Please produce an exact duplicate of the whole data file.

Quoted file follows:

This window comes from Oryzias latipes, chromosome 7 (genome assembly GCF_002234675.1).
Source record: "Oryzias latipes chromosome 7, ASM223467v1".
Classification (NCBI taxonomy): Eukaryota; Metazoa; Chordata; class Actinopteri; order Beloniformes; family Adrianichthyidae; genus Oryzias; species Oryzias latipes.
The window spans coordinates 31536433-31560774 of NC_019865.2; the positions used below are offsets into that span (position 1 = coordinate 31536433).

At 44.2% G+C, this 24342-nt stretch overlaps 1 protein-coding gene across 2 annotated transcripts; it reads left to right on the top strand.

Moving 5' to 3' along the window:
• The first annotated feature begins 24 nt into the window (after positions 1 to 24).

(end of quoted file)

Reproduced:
This window comes from Oryzias latipes, chromosome 7 (genome assembly GCF_002234675.1).
Source record: "Oryzias latipes chromosome 7, ASM223467v1".
Classification (NCBI taxonomy): Eukaryota; Metazoa; Chordata; class Actinopteri; order Beloniformes; family Adrianichthyidae; genus Oryzias; species Oryzias latipes.
The window spans coordinates 31536433-31560774 of NC_019865.2; the positions used below are offsets into that span (position 1 = coordinate 31536433).

At 44.2% G+C, this 24342-nt stretch overlaps 1 protein-coding gene across 2 annotated transcripts; it reads left to right on the top strand.

Moving 5' to 3' along the window:
• The first annotated feature begins 24 nt into the window (after positions 1 to 24).